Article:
Financial Markets: U.S. Banks Have Hefty European Exposure (XLF, UYG, FAZ, FAS)
David Zeiler: In lowering its growth forecast for the United States and Europe, the International Monetary Fund (IMF) warned of “severe repercussions” unless drastic measures are taken soon.
But don’t expect the warning to spawn any real action.
“The global economy has entered a dangerous new phase,” Olivier Blanchard, the IMF’s chief economist said in the report released yesterday (Tuesday). “The recovery has weakened considerably. Strong policies are needed to improve the outlook and reduce the risks.”
The IMF slashed its 2011 growth forecast for the U.S. economy from the 2.5% estimate it offered in June all the way down to 1.5%. Next year won’t be any better: The 2.7% 2012 projection the IMF offered in June was cut all the way to 1.8%.
“Bold political commitment to put in place a medium-term debt reduction plan is imperative to avoid a sudden collapse in market confidence that could seriously disrupt global stability,” the IMF said.
But with governments in Europe moving slowly to contain the sovereign debt crisis afflicting the PIIGS (Portugal, Ireland, Italy, Greece and Spain) and the United States suffering from political gridlock, the IMF’s call to action will likely go unheeded.
In recent weeks, U.S. President Barack Obama has proposed a jobs plan, as well as a deficit reduction plan. But with congressional Republicans opposed to elements of those plans – primarily increases in spending and taxes – the swift policy action the IMF sees as critical will likely be stillborn .
In Europe, the IMF is calling for bold action to contain the debt crisis. It is particularly worried that a Greek default could cause many large banks - which own much of the Greek debt - to take large losses.
That U.S. banks are intertwined with European banks heightens the risk.
According to Money Morning Capital Wave Strategist Shah Gilani, “U.S. banks are widely believed to have $41 billion of direct exposure to Greece” and have loaned heavily to their European counterparts.
More sobering, Gilani says, is that “U.S. money-market funds have a hefty European exposure, too.” He noted that 12% of the loans made by our biggest money-market funds were made to three big European banks – two of which, Societe Generale SA (PINK:SCGLY) and Credit Agricole SA, were downgraded by Moody’s Corp. (NYSE:MCO) just last week.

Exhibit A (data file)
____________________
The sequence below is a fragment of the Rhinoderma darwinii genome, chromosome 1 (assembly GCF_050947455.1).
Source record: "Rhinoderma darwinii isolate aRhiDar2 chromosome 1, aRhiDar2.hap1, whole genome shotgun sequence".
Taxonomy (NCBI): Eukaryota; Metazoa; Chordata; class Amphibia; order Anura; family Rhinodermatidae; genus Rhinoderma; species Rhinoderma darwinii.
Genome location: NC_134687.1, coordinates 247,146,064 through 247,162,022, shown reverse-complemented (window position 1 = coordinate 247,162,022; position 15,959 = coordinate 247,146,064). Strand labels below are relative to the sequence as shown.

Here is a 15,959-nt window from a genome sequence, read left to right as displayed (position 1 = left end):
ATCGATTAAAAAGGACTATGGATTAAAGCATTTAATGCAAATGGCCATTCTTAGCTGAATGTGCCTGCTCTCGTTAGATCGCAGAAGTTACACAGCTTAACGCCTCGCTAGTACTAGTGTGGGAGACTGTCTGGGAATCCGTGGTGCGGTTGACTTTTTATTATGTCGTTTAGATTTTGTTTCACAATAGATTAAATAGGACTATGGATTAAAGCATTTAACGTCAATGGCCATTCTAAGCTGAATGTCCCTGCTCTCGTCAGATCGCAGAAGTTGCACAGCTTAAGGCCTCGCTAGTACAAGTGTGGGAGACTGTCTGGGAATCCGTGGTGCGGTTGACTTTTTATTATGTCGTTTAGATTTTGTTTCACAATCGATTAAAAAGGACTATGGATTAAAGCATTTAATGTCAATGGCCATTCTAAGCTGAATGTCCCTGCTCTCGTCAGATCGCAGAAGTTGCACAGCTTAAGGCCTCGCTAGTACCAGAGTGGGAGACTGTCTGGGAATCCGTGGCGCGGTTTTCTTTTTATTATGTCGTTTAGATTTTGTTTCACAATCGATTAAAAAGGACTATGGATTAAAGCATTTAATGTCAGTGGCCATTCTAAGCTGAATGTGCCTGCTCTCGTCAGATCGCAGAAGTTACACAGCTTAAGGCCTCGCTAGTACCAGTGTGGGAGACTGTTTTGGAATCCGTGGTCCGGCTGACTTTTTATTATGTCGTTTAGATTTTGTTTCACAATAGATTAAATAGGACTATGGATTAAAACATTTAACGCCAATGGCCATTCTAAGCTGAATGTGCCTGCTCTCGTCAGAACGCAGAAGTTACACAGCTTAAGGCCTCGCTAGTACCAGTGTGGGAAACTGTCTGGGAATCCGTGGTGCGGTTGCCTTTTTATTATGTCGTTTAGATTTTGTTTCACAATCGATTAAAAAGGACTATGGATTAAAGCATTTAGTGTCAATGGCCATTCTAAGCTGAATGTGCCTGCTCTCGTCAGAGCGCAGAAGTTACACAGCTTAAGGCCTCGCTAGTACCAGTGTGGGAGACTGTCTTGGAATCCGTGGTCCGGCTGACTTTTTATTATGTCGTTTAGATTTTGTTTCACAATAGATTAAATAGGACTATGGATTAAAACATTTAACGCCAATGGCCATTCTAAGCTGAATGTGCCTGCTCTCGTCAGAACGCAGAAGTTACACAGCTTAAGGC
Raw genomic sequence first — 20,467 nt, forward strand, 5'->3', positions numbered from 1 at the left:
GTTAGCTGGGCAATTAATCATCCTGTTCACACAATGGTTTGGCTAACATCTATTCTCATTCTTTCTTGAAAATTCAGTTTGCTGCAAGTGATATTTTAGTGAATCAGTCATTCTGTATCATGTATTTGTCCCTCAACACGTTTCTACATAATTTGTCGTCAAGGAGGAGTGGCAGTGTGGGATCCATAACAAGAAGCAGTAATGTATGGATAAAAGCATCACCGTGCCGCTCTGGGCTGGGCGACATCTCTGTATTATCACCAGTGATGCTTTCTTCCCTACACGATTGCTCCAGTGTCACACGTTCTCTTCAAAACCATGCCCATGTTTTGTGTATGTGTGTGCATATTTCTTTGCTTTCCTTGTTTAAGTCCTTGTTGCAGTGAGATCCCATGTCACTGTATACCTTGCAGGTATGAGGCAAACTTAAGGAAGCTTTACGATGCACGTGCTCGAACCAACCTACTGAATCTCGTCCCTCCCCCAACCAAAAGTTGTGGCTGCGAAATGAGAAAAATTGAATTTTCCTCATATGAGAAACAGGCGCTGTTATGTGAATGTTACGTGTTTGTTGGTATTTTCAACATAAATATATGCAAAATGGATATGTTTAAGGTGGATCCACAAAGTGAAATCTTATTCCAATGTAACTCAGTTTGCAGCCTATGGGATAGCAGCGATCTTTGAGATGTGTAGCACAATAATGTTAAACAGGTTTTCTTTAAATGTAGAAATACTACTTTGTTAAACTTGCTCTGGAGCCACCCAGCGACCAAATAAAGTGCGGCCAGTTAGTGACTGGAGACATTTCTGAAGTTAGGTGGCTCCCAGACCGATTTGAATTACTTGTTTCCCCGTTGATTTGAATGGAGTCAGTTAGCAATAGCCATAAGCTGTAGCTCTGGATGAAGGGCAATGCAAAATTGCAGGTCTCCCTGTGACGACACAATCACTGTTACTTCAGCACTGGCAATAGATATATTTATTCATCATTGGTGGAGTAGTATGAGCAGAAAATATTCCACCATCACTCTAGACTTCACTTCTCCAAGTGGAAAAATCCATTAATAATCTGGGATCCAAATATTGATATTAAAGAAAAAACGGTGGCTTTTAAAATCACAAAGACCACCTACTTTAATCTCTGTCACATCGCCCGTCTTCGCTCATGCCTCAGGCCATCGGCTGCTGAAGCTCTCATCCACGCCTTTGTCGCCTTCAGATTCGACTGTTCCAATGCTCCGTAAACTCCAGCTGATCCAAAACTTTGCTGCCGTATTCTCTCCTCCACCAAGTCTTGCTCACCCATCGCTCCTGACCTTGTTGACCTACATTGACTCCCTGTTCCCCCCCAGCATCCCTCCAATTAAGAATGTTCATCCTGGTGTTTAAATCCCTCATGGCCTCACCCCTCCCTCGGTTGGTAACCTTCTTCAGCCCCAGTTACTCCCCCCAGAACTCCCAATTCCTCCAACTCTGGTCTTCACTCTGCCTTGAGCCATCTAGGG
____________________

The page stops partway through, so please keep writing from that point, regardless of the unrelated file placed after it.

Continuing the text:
The third, BNP Paribas SA, remains under review.
IMF Growth Forecast: Policymakers Are a “Step Behind”
Standard & Poor’s Inc. (NYSE:MHP) cut Italy’s credit rating on Monday, adding to the IMF’s worries over the direction of the E urozone debt situation.
“There is a wide perception that policymakers are one step behind themarkets,” Blanchard said at a news conference. “Europe must get its act together.”
The 2011 IMF growth forecast for Europe was reduced from the 2% estimate released in June to 0.6%; for next year, the IMF cut its estimate from 1.7% to 1.1%.
With the advanced economies lagging, the global IMF growth forecast for 2011 also was trimmed – to 4.0% from an earlier 4.3% - and it cut estimates for 2012 to 4.0% from an earlier 4.5% .
About the only bright spot in the IMF report is the emerging markets, which are generally enjoying strong, if slowing, growth. Collectively, the IMF growth forecast for emerging markets is 6.4% for this year and 6.1% for 2012.
Standouts here include China (9.5% growth in 2011 and 9% in 2012), India (7.8% and 7.5%), and sub-Saharan Africa (5.2% and 5.8%).
“After strong growth in recent years and on the horizon, most [emerging and developing economies] are in the enviable position of being able to invest in growth and employment and to brace against future global economic volatility,” the IMF report said.
Unfortunately, if the advanced economies take a tumble, they’ll drag down the emerging economies with them, the IMF said.
“Global activity has weakened and become more uneven, confidence has fallen sharply recently, and downside risks are growing,” the IMF said.
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